Photo Courtesy of Post-Punk

On Jan. 14, 1977, David Bowie released the song “A New Career in a New Town,” an upbeat instrumental piece about his move from the U.S. to Europe. Forty years later, on Sept. 29, 2017, a box set of the same name has been released. Following the success of two previous sets, “Five Years” (works from 1969 to 1973) and “Who Can I Be Now?” (works from 1974 to 1976), the “A New Career in a New Town” set covers Bowie’s artistic and experimental period in Berlin from 1977 to 1982.

Bowie’s settlement in Berlin was no random act. He is quoted as calling Berlin “the greatest cultural extravaganza that one could imagine.” Overwhelmed by the Los Angeles drug scene of the 70s, he was determined to relocate and refocus on the art. In Berlin, Bowie recorded three albums, “Low,” “Heroes” and “Lodger,” which are now referred to as the “Berlin Trilogy.” The music of this era is distinguished by sporadic lyrics weaved within ambient instrumental interludes, and is considered by many to be one of the most interesting periods for Bowie’s work. Even people who don’t claim to be familiar with Bowie know the anthem “Heroes,” the title track for the second album of the trilogy, which has been used in everything from “The Simpsons” to “The Perks of Being a Wallflower”.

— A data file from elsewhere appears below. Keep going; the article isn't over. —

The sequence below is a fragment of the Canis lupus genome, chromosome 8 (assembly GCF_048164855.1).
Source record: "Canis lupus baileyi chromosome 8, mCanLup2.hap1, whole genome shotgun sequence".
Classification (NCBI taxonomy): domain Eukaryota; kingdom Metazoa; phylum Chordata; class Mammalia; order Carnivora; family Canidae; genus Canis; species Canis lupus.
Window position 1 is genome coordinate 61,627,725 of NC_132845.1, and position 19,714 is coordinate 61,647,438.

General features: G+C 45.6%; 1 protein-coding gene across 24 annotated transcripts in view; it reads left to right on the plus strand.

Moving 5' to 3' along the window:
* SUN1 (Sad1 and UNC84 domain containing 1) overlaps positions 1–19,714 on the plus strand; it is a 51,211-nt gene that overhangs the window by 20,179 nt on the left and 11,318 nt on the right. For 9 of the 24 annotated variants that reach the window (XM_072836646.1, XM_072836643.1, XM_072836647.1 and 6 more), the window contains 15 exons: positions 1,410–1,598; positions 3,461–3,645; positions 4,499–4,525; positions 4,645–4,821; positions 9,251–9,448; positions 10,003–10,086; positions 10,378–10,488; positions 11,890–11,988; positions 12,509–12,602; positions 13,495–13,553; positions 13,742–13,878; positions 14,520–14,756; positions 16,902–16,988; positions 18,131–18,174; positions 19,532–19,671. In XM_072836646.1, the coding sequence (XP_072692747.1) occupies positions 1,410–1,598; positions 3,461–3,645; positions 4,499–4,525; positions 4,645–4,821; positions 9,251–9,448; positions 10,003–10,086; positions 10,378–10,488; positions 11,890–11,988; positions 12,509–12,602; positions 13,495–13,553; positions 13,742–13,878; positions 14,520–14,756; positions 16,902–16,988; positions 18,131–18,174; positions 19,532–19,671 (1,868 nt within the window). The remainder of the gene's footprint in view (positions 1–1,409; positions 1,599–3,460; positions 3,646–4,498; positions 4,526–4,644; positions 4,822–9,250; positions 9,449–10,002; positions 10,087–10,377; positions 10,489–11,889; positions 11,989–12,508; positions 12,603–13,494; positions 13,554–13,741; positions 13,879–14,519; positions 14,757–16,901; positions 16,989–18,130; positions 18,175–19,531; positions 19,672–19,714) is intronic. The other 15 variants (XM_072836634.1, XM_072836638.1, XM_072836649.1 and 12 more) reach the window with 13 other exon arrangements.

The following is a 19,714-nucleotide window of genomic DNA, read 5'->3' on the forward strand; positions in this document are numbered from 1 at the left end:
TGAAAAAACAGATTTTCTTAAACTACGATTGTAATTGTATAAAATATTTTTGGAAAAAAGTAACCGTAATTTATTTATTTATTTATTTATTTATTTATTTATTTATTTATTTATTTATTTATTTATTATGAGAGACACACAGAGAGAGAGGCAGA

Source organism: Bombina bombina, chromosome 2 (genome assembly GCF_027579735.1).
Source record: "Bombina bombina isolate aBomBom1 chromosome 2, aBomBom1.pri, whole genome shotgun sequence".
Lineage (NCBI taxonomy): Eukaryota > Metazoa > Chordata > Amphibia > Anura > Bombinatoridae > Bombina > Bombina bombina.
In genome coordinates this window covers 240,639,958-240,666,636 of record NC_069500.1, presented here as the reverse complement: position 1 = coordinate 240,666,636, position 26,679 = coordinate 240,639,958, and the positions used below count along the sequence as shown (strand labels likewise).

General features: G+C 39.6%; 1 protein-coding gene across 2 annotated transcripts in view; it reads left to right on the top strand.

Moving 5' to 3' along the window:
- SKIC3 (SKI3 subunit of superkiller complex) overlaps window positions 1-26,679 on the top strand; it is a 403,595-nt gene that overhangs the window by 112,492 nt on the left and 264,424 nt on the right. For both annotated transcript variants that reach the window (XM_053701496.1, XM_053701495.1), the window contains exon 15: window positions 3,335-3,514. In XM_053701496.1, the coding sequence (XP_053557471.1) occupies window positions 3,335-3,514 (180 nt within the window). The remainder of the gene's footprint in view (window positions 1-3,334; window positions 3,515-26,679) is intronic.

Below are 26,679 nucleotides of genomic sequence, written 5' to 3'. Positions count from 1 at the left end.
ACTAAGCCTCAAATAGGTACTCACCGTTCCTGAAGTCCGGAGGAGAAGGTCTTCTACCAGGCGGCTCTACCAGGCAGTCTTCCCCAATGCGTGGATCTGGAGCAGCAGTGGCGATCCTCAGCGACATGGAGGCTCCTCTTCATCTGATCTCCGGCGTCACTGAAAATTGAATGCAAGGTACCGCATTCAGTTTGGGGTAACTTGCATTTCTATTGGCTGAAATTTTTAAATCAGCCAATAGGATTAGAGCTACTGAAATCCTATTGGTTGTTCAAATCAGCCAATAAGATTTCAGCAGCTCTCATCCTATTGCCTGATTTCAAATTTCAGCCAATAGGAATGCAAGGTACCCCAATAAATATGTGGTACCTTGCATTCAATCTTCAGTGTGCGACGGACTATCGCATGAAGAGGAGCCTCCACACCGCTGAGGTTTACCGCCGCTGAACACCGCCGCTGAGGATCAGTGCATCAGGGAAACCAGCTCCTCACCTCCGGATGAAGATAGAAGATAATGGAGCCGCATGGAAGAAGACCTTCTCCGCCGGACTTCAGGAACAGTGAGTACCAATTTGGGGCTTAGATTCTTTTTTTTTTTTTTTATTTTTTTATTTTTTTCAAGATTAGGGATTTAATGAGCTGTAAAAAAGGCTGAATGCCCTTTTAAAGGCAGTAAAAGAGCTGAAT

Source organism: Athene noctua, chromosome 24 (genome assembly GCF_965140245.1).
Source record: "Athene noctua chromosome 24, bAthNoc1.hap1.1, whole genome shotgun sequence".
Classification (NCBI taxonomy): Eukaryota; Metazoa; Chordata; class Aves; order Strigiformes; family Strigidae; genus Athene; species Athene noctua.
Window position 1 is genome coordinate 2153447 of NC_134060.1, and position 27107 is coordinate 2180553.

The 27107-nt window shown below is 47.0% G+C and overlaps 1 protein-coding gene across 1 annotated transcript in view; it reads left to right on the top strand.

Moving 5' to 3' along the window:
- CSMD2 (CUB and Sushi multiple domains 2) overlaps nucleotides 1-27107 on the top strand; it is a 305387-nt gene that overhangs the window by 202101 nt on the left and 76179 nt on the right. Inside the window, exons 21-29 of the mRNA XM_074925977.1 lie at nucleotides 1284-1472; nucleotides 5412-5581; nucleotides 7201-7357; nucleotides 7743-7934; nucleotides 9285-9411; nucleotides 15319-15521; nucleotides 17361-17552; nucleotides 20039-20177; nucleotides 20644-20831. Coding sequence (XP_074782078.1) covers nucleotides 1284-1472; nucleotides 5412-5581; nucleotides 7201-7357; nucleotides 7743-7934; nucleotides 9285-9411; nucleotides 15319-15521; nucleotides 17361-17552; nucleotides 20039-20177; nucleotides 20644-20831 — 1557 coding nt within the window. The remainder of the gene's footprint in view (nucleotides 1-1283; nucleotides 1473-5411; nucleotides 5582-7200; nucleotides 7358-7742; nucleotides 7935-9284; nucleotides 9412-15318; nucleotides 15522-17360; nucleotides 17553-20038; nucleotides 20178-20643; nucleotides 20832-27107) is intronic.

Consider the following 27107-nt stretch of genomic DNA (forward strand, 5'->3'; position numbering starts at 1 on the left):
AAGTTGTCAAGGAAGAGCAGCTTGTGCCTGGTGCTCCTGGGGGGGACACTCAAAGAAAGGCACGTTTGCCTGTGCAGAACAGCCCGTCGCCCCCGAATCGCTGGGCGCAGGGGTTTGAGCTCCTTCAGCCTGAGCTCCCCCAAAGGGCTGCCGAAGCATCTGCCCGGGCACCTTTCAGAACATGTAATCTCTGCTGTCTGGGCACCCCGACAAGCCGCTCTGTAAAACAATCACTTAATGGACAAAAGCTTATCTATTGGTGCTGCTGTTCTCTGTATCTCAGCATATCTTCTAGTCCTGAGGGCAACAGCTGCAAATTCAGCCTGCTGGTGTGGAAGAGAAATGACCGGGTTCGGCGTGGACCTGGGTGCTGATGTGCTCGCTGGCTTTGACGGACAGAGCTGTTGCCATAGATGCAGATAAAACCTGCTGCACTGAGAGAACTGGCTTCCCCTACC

Beyond the remastered Berlin Triology, this box set includes in total 11 CDs. The items exclusive to the set include a 2017 Tony Visconti (friend and long-time producer of Bowie’s) mix of “Lodgers,” a “Heroes” E.P. that includes the French and German versions of the hit single and “Re:Call 3,” a collection of non-album singles, single versions and b-sides. As for what to expect from the box set’s remastered tracks: the sound is cleaner, the instruments are emphasized, but the same Bowie spirit still prevails, likely because he was able to approve many of the mixes before his death.

The box set, while rich in music, still doesn’t seem to warrant its price tag. Varying between $100 and $200, depending on the source and type (the set is offered as CD Vinyl or digital download), it won’t likely become a household staple. That being said, avid Bowie fans may find the revitalized tracks and exclusive content, including a 128 page hardback book with previously unpublished photos and personal backstage stories from Tony Visconti, worth the splurge.

When Bowie passed away in 2016, it started a worldwide conversation about his influence and innovation over the years. “A New Career in a New Town” showcases the true talent that was lost, and serves as a friendly reminder that Bowie’s legacy will never disappear.